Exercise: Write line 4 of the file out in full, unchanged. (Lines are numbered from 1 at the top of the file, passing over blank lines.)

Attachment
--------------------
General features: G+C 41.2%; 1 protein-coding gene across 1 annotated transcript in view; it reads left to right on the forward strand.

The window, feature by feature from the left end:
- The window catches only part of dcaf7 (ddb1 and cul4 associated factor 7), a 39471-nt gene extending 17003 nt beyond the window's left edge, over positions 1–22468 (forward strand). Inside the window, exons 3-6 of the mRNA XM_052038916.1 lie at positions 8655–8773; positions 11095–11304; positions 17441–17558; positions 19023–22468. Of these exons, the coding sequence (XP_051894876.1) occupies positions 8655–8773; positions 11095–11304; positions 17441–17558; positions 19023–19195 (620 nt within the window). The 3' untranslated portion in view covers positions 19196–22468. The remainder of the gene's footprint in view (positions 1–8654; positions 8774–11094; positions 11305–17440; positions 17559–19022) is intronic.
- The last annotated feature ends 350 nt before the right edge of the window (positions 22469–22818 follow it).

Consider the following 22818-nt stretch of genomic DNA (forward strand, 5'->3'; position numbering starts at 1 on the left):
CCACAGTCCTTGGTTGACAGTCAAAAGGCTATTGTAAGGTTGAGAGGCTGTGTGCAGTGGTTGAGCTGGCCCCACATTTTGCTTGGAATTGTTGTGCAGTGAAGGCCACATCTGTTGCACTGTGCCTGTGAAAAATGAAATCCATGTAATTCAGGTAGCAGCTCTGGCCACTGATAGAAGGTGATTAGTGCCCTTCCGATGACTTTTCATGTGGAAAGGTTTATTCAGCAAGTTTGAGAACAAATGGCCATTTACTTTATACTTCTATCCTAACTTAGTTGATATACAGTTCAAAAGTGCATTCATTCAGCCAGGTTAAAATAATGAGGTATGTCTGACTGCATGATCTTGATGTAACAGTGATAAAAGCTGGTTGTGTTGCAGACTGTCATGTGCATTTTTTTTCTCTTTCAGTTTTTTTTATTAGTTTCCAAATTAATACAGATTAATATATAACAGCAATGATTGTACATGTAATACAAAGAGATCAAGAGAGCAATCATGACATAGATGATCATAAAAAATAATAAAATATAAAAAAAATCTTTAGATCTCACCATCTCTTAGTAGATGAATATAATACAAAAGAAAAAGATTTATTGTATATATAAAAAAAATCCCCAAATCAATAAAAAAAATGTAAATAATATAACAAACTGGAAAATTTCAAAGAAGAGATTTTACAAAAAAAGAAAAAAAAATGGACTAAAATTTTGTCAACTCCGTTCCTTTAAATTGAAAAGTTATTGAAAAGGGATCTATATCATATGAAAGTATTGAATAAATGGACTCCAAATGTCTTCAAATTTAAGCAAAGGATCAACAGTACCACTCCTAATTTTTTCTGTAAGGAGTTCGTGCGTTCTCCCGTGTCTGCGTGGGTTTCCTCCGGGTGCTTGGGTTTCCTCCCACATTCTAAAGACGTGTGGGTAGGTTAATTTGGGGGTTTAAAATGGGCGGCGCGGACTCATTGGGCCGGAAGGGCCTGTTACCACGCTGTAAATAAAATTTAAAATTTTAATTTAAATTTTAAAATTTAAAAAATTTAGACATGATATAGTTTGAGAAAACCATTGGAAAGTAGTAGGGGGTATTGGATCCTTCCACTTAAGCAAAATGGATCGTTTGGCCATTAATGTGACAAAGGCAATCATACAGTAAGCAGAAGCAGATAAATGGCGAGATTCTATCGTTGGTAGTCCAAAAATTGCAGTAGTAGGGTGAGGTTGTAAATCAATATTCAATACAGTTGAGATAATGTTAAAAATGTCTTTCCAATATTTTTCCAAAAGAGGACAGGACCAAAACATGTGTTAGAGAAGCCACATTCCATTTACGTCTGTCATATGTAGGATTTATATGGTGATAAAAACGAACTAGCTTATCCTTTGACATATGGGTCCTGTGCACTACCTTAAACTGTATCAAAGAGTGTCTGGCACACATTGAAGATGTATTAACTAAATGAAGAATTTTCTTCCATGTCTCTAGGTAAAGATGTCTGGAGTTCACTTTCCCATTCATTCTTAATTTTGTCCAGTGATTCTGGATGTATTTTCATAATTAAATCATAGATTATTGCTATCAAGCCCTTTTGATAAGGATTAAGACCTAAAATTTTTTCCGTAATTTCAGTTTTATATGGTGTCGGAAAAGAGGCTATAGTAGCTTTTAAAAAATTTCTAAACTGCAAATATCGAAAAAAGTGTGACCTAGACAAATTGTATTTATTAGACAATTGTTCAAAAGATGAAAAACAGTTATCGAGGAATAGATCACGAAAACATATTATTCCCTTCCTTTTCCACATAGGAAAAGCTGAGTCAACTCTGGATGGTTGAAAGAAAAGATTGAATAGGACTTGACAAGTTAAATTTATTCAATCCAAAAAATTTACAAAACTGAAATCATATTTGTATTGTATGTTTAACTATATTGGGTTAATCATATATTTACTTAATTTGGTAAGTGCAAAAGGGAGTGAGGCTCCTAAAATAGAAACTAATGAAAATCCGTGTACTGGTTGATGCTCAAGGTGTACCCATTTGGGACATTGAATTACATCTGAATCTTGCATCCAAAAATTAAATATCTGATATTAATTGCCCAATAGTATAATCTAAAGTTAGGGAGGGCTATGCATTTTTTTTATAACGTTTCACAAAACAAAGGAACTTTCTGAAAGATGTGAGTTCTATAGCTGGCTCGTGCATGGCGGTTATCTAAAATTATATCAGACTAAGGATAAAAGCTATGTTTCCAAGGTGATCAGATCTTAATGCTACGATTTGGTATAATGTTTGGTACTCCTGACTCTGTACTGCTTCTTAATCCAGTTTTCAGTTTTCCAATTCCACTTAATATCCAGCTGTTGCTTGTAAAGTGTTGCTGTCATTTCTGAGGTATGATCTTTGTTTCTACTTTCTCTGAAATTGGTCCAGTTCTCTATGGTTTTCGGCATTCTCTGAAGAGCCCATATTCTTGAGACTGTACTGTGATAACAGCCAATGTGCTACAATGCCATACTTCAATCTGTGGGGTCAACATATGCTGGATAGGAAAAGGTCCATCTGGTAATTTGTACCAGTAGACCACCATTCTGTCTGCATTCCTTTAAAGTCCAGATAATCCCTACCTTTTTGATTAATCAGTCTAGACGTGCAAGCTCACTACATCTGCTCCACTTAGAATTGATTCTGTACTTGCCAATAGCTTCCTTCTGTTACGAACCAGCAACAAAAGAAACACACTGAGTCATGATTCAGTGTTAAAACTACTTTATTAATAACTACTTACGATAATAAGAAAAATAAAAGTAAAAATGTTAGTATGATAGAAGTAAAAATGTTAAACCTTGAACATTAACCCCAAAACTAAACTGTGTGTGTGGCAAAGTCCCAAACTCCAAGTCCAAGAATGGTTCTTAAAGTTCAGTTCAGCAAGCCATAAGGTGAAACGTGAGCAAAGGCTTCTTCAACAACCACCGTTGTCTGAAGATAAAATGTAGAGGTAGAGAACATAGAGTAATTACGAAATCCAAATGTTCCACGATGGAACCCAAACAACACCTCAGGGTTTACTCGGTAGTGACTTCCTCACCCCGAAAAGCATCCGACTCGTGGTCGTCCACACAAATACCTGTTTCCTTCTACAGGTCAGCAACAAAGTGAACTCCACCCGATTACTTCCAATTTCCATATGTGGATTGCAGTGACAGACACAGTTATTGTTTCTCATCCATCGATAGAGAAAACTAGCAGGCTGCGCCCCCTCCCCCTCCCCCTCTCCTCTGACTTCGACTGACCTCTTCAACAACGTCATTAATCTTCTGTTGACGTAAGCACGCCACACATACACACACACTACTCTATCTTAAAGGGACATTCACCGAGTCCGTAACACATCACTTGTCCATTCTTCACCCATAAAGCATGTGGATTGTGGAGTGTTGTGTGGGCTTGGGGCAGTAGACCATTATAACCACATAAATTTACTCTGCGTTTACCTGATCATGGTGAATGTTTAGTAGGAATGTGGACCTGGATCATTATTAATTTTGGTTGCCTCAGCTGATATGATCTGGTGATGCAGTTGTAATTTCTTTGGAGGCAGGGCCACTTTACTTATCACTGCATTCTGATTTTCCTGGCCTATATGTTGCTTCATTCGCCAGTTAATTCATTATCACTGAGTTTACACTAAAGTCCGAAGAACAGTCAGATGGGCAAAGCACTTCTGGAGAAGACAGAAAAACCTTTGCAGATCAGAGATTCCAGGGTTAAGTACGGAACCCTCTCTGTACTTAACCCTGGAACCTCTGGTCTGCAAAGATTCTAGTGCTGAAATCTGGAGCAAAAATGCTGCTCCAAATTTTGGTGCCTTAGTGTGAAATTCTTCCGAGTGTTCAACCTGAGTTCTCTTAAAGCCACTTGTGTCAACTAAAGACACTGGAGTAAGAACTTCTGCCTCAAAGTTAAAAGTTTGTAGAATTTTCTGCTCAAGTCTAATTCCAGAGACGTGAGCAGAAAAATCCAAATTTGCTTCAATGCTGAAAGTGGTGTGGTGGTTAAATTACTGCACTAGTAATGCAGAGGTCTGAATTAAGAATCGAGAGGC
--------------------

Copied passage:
- The last annotated feature ends 350 nt before the right edge of the window (positions 22469–22818 follow it).